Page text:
This morning, Stephanie, The Kid and I decided to go on a hike. We had already blocked out a chunk of the afternoon for sitting in front of the TV watching the Kentucky Derby and (for two of us, at least) having some mint juleps, so an afternoon out in the mountains seemed like a good counterbalance.
We drove up to Big Santa Anica Canyon and decided on the trail up to Hogee’s camp. The way up was fine. The weather was perfect. The trail was in good condition. Good times. We made it maybe two thirds of the way up before we had to start heading back in order to make it home before post time.
About a mile from the trail head The Kid stepped right over a rattlesnake. Literally. The snake must have been crossing the trail just as we were coming down, because another couple coming up had passed that point not two minutes before we got there. I seriously doubt that the snake was, you know, hanging out on the moderately busy trail sunning itself.
As it turns out, even people who have never heard a rattlesnake before know exactly what one sounds like. The Kid heard the hiss and the rattle and took the hell off down the trail. I’ve never seen him — or anybody, for that matter — move so fast. This was a good thing, because it got him out of the way of the snake, which was absolutely the appropriate thing to do. However, it did put me and Stephanie in an awkward position, as The Kid was down the trail and around the bend, we didn’t know if the snake actually bit him, and chasing after him was made difficult on account of the pissed off rattlesnake sitting in front of us on the trial.
Being a lifelong suburbanite, I’m not nearly as up on my animal kingdom language as I should be. There was a troop of boy scouts maybe a quarter mile up the trail from us, and I’m sure they could have accurately intrepreted what the snake was trying to tell us. Left to our own devices, all Stephanie and I could come up with was “stay back there or I’ll bite you.” I think we were probably right, or close enough at any rate.
Wanting very much to find out if The Kid was ok — we could hear him yelling at us from around the bend, which was promising — I did my best to communicate to the snake that it should get off the trail. There was a good sized stick by the side of the trail, so I grabbed it, broke a little chunck off and threw it at the snake. The message I wanted to send was “my species got to where it is in large part because of its ability to use improvised tools. So piss off before I get that big rock over there and crush your skull.” I don’t know if this was a good idea at all or even necessary — the snake probably would have taken off on its own had we left it alone, just like the other couple rattle snakes I’ve run in to have done — but I was in a hurry, and it worked, so oh well.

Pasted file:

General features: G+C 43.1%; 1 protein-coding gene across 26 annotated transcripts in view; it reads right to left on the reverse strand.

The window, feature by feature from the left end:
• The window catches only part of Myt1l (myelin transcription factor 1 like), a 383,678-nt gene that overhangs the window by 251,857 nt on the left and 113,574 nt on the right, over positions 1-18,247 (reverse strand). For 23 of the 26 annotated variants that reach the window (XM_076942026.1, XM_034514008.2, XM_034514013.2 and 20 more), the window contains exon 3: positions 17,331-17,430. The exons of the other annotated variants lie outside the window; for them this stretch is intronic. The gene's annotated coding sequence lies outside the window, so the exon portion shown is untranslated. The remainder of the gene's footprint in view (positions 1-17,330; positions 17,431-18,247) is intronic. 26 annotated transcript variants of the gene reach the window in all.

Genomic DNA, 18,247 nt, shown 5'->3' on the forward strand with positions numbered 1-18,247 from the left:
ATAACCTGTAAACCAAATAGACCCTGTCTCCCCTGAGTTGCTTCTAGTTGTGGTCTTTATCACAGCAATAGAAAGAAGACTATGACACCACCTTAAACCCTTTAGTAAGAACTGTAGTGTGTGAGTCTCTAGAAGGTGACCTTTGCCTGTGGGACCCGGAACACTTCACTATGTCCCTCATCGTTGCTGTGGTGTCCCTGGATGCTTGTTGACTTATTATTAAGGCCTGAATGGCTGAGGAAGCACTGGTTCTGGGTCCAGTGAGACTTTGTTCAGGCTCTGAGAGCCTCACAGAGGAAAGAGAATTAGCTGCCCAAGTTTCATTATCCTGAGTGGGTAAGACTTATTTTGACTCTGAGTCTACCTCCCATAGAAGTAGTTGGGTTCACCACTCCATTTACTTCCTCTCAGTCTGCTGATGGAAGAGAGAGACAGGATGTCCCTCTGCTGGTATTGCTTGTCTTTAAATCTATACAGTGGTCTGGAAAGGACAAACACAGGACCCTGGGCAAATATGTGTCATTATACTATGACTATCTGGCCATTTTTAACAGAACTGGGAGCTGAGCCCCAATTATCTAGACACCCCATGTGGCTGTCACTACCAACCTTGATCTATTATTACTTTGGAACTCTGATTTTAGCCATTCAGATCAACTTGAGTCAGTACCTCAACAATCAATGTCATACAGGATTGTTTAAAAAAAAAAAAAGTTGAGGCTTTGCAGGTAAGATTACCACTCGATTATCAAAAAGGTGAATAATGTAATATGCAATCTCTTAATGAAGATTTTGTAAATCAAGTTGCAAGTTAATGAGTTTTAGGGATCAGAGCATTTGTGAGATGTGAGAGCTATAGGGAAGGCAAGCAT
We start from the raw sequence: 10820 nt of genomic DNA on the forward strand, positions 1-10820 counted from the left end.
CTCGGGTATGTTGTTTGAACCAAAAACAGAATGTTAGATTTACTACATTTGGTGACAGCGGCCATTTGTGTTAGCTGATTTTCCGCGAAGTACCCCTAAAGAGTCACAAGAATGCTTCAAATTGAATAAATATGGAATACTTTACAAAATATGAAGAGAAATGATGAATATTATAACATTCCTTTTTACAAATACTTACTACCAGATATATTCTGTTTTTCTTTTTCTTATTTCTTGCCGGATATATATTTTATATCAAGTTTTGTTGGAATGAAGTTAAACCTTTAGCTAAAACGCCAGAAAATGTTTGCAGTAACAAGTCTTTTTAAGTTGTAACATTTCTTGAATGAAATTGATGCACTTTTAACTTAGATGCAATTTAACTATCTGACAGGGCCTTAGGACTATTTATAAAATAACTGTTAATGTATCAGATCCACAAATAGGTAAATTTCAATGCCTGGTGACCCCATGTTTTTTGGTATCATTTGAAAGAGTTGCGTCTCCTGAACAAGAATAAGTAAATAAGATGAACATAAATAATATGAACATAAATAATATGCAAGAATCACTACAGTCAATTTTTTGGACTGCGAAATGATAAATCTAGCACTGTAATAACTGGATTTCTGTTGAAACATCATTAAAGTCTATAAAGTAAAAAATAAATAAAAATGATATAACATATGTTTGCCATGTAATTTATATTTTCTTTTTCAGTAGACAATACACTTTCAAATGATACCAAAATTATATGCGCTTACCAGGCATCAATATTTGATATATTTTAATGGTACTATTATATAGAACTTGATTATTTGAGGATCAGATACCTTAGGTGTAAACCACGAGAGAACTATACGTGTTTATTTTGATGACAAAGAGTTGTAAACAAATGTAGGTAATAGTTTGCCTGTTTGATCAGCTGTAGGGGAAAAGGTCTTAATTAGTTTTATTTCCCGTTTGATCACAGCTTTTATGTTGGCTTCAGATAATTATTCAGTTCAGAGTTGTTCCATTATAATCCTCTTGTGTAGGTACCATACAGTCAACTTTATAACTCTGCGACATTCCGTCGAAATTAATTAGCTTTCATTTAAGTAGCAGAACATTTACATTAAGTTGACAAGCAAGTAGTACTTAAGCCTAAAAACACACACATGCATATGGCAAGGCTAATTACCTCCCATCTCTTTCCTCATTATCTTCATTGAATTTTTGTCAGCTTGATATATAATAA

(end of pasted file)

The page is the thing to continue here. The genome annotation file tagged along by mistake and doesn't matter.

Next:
We trotted down the trail a bit and found The Kid just around the corner. He was a little shaken and all the way adrenaline-tastic, but the snake didn’t get him and he didn’t go tumbling down the side of the hill, so we were happy.
What did strike me as silly is that while we had water and first aid kits and whistles (well, most of us. While Stephanie and The Kid were well prepared for the hike and had whistles on them, I choose to not bother with probably the most important piece of gear you can have out in the woods. Smart.) and what have you, I don’t think we had anything for snake bites. And honestly, aside from “keep the bitten bits lower than the heart, stay calm, etc etc.,” I don’t at all remember what to do with snake bites. Had he been bitten, our only real save would have been the boy scout troop with all their gear up the trail from us (It looked like they were doing a shakedown hike for a trip this summer), as most of the looked to be the right age for having somewhat recently earned their first aid merit badge. I think that covers snake bites. Either way, I feel silly for not having a better idea of what to do in that situation.
It wasn’t too far from there to the trail head. I picked the winner for the race and probably won’t hike in shorts next time.